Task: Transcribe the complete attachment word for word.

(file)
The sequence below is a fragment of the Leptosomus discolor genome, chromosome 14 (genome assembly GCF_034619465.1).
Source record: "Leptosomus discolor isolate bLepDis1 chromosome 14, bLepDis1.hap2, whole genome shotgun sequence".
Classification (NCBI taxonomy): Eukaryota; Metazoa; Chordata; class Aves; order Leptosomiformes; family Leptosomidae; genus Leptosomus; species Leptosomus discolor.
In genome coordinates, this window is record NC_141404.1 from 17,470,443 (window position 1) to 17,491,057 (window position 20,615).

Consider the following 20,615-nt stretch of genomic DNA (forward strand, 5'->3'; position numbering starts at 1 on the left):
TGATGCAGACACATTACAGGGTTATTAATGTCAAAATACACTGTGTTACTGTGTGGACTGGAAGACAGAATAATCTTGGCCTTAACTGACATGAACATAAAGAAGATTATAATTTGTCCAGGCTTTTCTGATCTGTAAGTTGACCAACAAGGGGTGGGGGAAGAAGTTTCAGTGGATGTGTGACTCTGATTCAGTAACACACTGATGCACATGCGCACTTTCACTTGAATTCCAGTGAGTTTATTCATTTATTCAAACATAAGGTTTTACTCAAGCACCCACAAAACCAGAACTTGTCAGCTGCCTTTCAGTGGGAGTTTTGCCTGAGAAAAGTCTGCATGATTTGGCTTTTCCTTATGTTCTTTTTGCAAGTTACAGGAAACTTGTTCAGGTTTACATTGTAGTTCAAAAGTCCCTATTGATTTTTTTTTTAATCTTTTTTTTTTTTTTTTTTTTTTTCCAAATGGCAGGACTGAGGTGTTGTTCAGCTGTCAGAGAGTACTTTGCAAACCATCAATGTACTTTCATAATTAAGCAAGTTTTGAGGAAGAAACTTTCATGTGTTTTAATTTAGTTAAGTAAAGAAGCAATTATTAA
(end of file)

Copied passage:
The sequence below is a fragment of the Leptosomus discolor genome, chromosome 14 (genome assembly GCF_034619465.1).
Source record: "Leptosomus discolor isolate bLepDis1 chromosome 14, bLepDis1.hap2, whole genome shotgun sequence".
Classification (NCBI taxonomy): Eukaryota; Metazoa; Chordata; class Aves; order Leptosomiformes; family Leptosomidae; genus Leptosomus; species Leptosomus discolor.
In genome coordinates, this window is record NC_141404.1 from 17,470,443 (window position 1) to 17,491,057 (window position 20,615).

Consider the following 20,615-nt stretch of genomic DNA (forward strand, 5'->3'; position numbering starts at 1 on the left):
TGATGCAGACACATTACAGGGTTATTAATGTCAAAATACACTGTGTTACTGTGTGGACTGGAAGACAGAATAATCTTGGCCTTAACTGACATGAACATAAAGAAGATTATAATTTGTCCAGGCTTTTCTGATCTGTAAGTTGACCAACAAGGGGTGGGGGAAGAAGTTTCAGTGGATGTGTGACTCTGATTCAGTAACACACTGATGCACATGCGCACTTTCACTTGAATTCCAGTGAGTTTATTCATTTATTCAAACATAAGGTTTTACTCAAGCACCCACAAAACCAGAACTTGTCAGCTGCCTTTCAGTGGGAGTTTTGCCTGAGAAAAGTCTGCATGATTTGGCTTTTCCTTATGTTCTTTTTGCAAGTTACAGGAAACTTGTTCAGGTTTACATTGTAGTTCAAAAGTCCCTATTGATTTTTTTTTTAATCTTTTTTTTTTTTTTTTTTTTTTTCCAAATGGCAGGACTGAGGTGTTGTTCAGCTGTCAGAGAGTACTTTGCAAACCATCAATGTACTTTCATAATTAAGCAAGTTTTGAGGAAGAAACTTTCATGTGTTTTAATTTAGTTAAGTAAAGAAGCAATTATTAA